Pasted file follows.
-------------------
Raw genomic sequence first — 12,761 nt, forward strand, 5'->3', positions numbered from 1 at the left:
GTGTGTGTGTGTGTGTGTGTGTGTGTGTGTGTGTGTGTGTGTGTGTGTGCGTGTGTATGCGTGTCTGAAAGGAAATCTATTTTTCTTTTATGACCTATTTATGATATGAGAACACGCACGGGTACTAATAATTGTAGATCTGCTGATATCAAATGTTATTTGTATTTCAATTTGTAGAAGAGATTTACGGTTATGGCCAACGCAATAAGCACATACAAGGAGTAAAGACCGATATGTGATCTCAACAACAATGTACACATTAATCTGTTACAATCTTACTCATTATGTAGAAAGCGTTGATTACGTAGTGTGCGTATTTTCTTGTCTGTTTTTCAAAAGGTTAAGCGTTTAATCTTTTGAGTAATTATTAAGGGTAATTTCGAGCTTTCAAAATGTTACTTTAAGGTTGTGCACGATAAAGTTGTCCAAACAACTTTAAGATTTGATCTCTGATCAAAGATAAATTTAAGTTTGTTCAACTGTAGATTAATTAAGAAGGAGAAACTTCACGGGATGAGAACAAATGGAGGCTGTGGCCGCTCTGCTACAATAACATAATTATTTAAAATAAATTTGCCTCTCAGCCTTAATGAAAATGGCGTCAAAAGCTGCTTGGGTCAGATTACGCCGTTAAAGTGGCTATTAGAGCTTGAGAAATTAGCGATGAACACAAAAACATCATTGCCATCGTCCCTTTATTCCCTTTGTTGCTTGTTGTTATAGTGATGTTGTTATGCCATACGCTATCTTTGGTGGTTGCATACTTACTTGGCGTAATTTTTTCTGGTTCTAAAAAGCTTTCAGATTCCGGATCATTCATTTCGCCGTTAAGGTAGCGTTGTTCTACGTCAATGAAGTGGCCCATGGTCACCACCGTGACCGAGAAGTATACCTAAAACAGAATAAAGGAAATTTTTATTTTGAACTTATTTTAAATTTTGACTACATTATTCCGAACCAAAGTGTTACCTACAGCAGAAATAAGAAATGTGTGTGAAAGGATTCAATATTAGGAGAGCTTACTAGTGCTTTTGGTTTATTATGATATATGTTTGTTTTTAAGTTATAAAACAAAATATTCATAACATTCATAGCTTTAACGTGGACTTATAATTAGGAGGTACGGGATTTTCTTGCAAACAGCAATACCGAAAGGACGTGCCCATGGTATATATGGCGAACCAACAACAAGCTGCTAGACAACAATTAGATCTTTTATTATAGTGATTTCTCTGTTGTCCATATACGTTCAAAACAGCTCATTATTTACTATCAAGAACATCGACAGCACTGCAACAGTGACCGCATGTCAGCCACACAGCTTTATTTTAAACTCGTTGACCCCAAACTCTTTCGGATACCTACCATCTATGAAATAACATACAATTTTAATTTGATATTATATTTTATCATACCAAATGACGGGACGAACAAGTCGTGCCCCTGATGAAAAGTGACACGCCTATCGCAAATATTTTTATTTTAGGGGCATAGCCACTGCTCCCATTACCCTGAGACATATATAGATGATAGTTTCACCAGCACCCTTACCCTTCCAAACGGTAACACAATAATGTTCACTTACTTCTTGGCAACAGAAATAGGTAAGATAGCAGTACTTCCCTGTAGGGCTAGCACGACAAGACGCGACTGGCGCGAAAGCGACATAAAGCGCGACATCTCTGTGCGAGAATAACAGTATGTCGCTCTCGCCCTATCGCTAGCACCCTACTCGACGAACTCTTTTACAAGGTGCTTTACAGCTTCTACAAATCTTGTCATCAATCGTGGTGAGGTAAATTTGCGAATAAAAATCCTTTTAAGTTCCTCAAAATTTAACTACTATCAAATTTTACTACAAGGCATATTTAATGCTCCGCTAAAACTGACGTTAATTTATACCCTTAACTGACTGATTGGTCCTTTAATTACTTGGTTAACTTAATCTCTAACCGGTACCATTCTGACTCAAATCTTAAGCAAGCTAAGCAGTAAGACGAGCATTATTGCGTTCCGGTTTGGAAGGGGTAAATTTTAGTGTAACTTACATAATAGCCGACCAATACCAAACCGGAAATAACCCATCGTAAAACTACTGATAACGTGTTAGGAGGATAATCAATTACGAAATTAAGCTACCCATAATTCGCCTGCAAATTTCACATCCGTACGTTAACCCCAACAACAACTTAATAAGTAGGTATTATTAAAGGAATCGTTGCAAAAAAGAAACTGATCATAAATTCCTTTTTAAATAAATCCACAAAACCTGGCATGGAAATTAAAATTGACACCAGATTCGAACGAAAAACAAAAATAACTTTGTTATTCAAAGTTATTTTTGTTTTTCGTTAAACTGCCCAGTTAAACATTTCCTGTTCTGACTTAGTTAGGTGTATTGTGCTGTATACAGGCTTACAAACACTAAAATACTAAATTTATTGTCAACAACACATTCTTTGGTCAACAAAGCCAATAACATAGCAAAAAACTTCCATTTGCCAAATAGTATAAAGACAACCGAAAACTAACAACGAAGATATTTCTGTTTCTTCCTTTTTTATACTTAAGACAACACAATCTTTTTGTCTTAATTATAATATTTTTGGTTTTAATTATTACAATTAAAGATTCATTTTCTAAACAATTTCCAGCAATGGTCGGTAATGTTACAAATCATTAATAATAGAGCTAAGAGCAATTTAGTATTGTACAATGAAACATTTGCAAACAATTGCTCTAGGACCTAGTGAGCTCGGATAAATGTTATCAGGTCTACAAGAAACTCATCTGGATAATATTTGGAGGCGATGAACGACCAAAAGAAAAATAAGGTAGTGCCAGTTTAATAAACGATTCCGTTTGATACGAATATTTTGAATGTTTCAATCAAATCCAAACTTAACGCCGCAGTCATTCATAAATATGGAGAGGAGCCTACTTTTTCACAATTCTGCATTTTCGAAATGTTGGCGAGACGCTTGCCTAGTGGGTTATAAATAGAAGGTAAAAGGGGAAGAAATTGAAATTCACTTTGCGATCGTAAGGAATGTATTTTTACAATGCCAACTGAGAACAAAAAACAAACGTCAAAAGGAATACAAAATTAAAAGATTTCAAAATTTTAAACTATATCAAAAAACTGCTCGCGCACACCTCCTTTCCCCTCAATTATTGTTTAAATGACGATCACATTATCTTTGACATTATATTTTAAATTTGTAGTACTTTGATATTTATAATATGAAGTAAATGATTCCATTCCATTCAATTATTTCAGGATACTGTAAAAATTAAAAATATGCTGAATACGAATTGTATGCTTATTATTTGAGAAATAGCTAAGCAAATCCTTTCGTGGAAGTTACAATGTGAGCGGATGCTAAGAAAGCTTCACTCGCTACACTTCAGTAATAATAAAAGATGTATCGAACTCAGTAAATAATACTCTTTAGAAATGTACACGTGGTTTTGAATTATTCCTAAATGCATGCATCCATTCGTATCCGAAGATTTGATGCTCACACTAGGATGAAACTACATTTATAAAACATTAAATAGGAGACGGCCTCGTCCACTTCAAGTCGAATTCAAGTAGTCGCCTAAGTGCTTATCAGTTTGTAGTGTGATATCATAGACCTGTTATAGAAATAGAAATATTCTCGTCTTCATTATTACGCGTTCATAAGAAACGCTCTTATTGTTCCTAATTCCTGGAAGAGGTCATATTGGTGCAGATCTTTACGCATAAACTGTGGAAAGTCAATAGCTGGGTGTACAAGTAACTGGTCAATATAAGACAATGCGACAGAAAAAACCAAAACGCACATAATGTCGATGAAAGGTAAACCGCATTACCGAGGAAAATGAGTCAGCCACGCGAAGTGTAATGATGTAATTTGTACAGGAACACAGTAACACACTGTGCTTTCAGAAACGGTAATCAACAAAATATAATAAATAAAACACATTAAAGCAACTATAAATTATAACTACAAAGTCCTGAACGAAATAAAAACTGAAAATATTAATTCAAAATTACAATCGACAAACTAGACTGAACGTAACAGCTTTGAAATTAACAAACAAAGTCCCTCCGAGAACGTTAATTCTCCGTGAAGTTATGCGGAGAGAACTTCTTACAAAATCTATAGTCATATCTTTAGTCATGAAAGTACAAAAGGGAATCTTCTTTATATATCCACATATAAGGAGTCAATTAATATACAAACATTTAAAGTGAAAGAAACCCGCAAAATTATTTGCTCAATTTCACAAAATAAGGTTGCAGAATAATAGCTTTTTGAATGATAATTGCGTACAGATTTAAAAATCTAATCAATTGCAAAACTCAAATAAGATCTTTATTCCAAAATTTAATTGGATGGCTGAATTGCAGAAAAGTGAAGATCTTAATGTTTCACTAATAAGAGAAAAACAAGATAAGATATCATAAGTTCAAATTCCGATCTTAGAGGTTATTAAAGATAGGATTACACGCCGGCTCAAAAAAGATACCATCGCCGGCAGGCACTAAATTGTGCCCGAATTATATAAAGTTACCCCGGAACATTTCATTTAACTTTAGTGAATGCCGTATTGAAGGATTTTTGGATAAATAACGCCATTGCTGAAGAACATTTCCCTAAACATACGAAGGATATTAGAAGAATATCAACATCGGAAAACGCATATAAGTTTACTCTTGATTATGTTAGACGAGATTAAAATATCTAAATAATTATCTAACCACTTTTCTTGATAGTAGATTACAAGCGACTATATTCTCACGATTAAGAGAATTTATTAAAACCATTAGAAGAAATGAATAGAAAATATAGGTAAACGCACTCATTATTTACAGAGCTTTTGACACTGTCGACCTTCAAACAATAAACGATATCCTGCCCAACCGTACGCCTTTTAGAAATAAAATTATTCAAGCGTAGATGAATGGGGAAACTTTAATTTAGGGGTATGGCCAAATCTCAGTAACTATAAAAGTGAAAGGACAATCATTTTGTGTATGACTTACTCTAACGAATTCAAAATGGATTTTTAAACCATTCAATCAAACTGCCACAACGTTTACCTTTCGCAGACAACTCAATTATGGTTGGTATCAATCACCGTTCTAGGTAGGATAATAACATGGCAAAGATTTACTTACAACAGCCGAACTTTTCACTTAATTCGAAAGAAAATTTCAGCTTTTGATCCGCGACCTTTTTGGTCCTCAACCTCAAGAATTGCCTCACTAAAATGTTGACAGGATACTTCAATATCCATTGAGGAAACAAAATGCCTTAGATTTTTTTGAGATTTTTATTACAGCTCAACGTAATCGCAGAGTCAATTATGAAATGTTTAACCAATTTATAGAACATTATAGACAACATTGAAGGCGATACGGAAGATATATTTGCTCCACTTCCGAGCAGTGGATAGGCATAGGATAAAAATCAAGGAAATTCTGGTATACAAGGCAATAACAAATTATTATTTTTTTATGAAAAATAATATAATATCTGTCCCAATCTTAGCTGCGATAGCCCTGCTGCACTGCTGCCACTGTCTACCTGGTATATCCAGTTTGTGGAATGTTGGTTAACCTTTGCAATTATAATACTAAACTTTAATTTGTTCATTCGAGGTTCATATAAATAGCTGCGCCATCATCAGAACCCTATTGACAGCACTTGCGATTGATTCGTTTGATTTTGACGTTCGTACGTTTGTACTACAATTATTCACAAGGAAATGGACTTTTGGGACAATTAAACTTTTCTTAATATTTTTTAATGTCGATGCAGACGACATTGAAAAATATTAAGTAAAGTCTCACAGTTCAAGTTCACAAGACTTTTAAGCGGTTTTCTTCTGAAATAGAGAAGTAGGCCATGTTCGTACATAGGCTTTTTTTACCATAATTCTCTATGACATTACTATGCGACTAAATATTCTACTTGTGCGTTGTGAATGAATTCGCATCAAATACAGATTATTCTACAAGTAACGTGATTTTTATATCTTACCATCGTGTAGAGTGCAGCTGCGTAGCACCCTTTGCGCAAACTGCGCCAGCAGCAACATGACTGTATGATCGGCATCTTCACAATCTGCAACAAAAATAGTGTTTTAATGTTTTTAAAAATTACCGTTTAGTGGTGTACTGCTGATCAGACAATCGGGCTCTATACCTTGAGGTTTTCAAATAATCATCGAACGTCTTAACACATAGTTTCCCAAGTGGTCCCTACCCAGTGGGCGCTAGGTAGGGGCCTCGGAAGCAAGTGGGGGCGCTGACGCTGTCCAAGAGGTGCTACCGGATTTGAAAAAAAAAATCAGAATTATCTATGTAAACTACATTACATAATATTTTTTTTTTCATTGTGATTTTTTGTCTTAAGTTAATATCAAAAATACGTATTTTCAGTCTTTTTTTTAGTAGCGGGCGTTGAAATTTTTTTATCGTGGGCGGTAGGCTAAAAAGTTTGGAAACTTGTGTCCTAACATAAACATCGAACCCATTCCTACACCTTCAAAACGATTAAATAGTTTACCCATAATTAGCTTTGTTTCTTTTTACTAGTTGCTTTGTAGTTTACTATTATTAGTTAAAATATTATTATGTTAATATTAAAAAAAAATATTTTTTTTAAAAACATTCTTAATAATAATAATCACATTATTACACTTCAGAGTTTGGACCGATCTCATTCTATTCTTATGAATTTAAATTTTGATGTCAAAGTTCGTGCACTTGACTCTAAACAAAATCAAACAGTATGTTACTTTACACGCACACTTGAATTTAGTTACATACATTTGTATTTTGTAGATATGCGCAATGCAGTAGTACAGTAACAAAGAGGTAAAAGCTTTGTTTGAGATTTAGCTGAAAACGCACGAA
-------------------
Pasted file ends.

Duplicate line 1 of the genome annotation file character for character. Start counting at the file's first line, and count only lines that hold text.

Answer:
Raw genomic sequence first — 12,761 nt, forward strand, 5'->3', positions numbered from 1 at the left: